The result is the Pierces standing their ground in that remote cabin in the woods. It’s an epic enough fight, with even Lynn getting a chance to take out some ASA agents. However, it might have felt a bit more thematically resonant if it were somehow tied to the community the Pierces are so intent on protecting. Much of this episode suffered from the absence of the more grounded aspects of the show. We didn’t see Garfield High at all and, while the police department certainly played a role in the story, this episode was mostly centered on the more superpowered, weaker elements of the show.
In the end, the Pierces win the fight and somehow find their way to the facility where Martin Proctor was keeping all of the kids in stasis. It’s a rushed ending for the Donald Trump-esque villain, who spouts “Make America Great” several times in the episode. Gambi shoots him, which I guess is a kind of moment for his character, but also feels like a simplistic, too-neat ending for this storyline. A throwaway line about how Proctor was actually running a rogue mission, divorced from the ASA, is given to explain the ease with with they take out Proctor. Kara is nowhere in sight.
Perhaps Black Lightning knows that this is a botched job, but is interested in limiting its number of villains for Season 2. Though we don’t see Lala actually die, he seems to be exploded. (It would be a shame if this character doesn’t come back for Season 2, especially given how his curse of having the people he murdered show up on his body and in his brain could lead to an interesting redemption arc, should the show choose to head in that direction.)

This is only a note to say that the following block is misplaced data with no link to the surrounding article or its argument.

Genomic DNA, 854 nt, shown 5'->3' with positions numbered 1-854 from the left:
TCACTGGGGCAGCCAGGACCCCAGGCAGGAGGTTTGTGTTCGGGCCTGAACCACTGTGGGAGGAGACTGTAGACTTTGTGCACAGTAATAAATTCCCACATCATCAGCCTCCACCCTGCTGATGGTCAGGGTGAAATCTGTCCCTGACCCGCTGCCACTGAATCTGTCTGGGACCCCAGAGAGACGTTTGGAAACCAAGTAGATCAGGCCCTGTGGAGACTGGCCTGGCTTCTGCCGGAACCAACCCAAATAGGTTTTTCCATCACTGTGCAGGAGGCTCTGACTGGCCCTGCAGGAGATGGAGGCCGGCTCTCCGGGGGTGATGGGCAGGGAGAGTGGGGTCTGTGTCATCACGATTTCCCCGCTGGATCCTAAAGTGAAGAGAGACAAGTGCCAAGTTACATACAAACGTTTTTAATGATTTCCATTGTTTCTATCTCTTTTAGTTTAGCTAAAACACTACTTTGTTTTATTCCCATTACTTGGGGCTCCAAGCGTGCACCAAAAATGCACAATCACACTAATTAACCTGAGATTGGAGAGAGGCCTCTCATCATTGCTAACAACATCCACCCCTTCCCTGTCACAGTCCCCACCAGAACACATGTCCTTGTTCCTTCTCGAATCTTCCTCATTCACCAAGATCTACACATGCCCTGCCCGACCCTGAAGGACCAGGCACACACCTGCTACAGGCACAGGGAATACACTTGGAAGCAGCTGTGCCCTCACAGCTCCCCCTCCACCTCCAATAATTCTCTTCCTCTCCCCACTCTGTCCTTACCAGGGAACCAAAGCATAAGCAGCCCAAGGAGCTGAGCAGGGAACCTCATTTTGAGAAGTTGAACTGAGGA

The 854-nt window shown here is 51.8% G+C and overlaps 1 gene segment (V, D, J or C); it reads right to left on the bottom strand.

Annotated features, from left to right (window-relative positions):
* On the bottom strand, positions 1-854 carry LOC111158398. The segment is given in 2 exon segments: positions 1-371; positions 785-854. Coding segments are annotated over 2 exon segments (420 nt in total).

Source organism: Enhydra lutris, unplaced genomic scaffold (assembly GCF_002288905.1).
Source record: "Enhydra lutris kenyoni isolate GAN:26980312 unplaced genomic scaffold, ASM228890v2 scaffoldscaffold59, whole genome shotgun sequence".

With Martin Proctor, Tobias Whale is firmly in control of Freeland’s underworld. He even has Proctor’s all important suitcase (which shone with a heck of a lot of green light in that ending scene) and two solid lackeys in the form of Syonide and Khalil. Of course, they don’t know what they are up against when it comes to Team Pierce. This is a family affair. This is a community affair. Freeland is protected.
Gambi was infected with some kind of exposition disease in the first half of the episode, spewing random backstory information left and right to whoever would listen (mostly Jennifer and Anissa). It was painful to watch.
As annoying as Gambi’s information dumps were, I did like how he presented Khalil’s situation to Jennifer. Sure, have empathy and be aware of the context of Khalil’s transformation, but also respect the agency of his actions. He chose and still chooses to throw in with Tobias Whale. He chose to terrorize his own school and community. Everyone has a choice, and Khalil made his: legs for loyalty.
Is Lynn the kind of person to believe in some kind of psychic connection with Jeff? Personally, I don’t think so, but Christine Adams certainly sold the idea with her performance.
Khalil’s hair is kind of dumb, but he looked so cool when he was walking down that hallway at Proctor’s HQ. Well done, director.
What happened to Grace?
The Pierces let that random lackey not only see their faces, but listen to their whole, climactic showdown with Martin Proctor. Unless he turns out to be their new, nerdy sidekick in Season 2, that feels like a major mistake.
All in all, this was a hell of a first season. In many ways, Black Lightning played it safe when it came to its superhero drama, but its character work was top notch, as was its centering of real-world, racial issues. The superhero genre is one that analyzes and depicts power, and Black Lightning is making that happen in ways that no other show on TV is even attempting to do. I can’t wait to see what it has in store for us next.